Blockchain & Cryptocurrency , Cryptocurrency Fraud , Fraud Management & Cybercrime

South Korea Sanctions Pyongyang Hackers

Seoul Cracks Down on North Korea's Flourishing Cryptocurrency Theft Industry
South Korea Sanctions Pyongyang Hackers
North Korean leader Kim Jong-un watches a missile demonstration in August 2019. (Photo: Korean Central News Agency)

South Korea sanctioned four North Korean individuals and seven organizations for conducting illegal cyber activities to finance the totalitarian regime's nuclear and missile development programs.

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Seoul accused the individuals and institutions of stealing virtual currency, conducting ransomware attacks and obtaining IT work at front companies using fake documents to raise funds.

Among the individuals is Park Jin-Hyok, an alleged member of Reconnaissance General Bureau, North Korea's military intelligence agency. Park is already named in a U.S. federal indictment for allegedly participating in a campaign to steal more than $1.3 billion of money and cryptocurrency from financial institutions and companies worldwide.

The United States also charged Park for carrying out the global WannaCry 2.0 ransomware attacks, an $81 million heist from Bangladesh Bank in 2016, and numerous other attacks.

Seoul also sanctioned Jo Myong Rae, the head of the Computer Technology Research Institute, and Chosun Expo Joint Venture, a front company with offices in China and North Korea. The sanctions list also blacklists state hacking groups such as Lazarus, Bluenoroff and Andariel, and the state Technical Reconnaissance Bureau.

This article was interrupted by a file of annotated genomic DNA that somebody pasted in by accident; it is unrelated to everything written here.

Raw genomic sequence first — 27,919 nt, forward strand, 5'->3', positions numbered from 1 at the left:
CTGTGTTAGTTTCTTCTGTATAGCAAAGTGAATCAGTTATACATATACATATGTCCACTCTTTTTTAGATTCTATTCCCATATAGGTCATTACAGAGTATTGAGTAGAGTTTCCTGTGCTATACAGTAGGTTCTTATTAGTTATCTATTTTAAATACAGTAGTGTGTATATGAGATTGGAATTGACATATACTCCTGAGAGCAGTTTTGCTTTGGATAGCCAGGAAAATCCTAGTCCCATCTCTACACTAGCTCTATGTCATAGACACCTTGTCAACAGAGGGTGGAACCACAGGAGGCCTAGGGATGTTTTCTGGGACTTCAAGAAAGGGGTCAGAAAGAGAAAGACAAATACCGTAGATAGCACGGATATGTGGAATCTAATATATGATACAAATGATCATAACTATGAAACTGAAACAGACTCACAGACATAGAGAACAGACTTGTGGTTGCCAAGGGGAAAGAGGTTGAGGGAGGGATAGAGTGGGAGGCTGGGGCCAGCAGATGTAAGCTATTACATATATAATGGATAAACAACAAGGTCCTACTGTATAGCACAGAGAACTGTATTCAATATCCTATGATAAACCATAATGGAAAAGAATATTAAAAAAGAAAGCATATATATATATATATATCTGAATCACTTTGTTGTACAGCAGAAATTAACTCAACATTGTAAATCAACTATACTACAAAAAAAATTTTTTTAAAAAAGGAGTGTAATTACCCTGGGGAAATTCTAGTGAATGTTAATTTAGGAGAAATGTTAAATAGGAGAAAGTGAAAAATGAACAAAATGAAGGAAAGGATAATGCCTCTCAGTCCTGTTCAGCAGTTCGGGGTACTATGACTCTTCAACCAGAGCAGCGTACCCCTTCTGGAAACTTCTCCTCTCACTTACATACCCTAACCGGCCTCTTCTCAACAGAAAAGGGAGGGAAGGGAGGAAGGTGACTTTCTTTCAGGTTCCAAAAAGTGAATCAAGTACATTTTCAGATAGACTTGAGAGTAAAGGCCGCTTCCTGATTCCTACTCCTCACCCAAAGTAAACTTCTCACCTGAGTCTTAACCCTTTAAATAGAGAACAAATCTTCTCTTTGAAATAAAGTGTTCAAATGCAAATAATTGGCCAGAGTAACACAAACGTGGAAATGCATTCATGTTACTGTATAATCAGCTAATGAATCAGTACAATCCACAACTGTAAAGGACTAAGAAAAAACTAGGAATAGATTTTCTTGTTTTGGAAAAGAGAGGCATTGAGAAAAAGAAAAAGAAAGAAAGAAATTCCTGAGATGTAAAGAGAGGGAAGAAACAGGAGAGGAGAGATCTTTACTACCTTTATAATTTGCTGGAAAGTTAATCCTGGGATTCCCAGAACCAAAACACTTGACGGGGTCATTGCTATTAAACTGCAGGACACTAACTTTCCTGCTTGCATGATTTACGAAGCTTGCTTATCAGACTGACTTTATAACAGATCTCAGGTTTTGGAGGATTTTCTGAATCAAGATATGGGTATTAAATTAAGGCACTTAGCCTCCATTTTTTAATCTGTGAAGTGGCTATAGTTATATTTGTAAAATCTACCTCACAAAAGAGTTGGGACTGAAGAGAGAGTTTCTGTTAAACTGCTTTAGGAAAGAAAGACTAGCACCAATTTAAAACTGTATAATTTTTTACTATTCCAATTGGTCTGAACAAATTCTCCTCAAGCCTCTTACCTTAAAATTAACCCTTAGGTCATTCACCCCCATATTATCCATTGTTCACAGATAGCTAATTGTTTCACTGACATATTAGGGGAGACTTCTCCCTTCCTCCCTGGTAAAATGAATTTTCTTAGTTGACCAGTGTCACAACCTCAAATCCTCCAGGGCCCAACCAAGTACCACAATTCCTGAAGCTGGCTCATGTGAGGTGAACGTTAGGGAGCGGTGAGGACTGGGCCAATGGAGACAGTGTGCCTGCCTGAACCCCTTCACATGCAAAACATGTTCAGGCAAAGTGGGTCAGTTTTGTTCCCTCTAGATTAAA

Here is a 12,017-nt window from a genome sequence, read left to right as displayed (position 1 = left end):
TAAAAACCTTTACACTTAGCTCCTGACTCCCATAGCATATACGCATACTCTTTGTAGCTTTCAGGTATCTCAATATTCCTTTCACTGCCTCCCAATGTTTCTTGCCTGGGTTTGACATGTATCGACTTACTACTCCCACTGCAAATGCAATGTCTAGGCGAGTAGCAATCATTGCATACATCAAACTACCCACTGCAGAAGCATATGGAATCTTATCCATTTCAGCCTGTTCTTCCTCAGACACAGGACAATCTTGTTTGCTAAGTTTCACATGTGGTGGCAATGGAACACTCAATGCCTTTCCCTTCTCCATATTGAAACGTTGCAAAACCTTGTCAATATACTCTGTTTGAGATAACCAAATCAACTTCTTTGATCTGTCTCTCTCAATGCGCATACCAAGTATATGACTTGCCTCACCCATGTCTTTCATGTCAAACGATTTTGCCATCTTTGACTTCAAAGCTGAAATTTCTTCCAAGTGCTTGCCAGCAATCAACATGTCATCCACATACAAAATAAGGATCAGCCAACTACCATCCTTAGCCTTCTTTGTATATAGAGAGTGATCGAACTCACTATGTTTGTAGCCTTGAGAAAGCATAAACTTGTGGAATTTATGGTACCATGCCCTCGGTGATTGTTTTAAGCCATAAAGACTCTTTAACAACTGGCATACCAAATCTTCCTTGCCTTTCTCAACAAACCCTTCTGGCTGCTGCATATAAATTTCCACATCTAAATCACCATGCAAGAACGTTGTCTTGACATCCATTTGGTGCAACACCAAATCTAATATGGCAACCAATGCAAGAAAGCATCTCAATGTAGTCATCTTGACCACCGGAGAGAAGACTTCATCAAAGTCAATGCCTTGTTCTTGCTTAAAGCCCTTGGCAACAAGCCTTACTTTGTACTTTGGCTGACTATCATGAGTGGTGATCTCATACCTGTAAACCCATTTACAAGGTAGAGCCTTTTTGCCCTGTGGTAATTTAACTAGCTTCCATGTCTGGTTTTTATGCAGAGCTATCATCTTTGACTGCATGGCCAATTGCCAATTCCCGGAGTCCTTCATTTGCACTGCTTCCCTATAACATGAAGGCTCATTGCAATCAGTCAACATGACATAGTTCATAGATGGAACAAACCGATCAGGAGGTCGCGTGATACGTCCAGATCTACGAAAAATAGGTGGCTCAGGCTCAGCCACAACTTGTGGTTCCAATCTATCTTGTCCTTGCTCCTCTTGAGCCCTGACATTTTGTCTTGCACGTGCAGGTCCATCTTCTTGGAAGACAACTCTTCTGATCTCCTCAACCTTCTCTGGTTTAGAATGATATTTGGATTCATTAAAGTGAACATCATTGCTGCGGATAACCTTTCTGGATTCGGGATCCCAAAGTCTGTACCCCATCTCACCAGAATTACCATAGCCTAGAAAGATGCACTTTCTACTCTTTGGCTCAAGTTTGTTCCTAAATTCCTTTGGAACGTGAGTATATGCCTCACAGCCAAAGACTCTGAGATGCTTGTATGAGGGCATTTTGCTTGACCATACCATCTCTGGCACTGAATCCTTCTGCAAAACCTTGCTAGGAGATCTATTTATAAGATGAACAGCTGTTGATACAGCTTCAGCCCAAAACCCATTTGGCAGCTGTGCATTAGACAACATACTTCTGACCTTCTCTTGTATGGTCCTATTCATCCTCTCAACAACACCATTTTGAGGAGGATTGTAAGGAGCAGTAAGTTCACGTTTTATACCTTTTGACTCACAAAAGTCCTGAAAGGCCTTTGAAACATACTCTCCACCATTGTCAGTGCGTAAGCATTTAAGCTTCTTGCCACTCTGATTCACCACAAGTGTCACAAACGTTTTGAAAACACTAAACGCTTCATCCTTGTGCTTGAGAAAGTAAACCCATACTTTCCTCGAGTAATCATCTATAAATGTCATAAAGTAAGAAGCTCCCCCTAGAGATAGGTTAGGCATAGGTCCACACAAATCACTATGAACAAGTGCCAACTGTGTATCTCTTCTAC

The government said the targeted sanctions against North Korean entities to prevent cryptocurrency theft were a long time in the making. It established in August 2022 a working group with the U.S. to discuss potential sanctions against North Korean hackers and conducted a joint symposium with the U.S. in November to share information with the private sector about North Korea's hacking techniques.

South Korea also established a National Cyber Security Cooperation Center in November 2022 to enable joint response of public and private sectors against North Korea's cyberattacks. Seoul also partnered with domestic and foreign cryptocurrency exchanges to freeze stolen funds, identify crypto wallet addresses used by hackers and established a procedure to record senders and recipients for all crypto transactions. It has now listed eight virtual asset wallet addresses associated with Lazarus.

Stolen cryptocurrency has become a principle source of hard currency for North Korea. The country exported just $82 million worth of goods and services in 2021, but its hackers stole over $1.2 billion in cryptocurrency since 2017. Blockchain analysis firm Chainalysis says North Korean cybercriminals had "a banner year in 2021," stealing about $400 million worth of digital assets.

The FBI last year blamed Lazarus for stealing $620 million in ethereum from online game Axie Infinity. It also said last week that Lazarus stole $100 million worth of ethereum from Harmony Horizon, a cross-chain bridge for ethereum.


About the Author

Jayant Chakravarti

Jayant Chakravarti

Senior Editor, APAC

Chakravarti covers cybersecurity developments in the Asia-Pacific region. He has been writing about technology since 2014, including for Ziff Davis.




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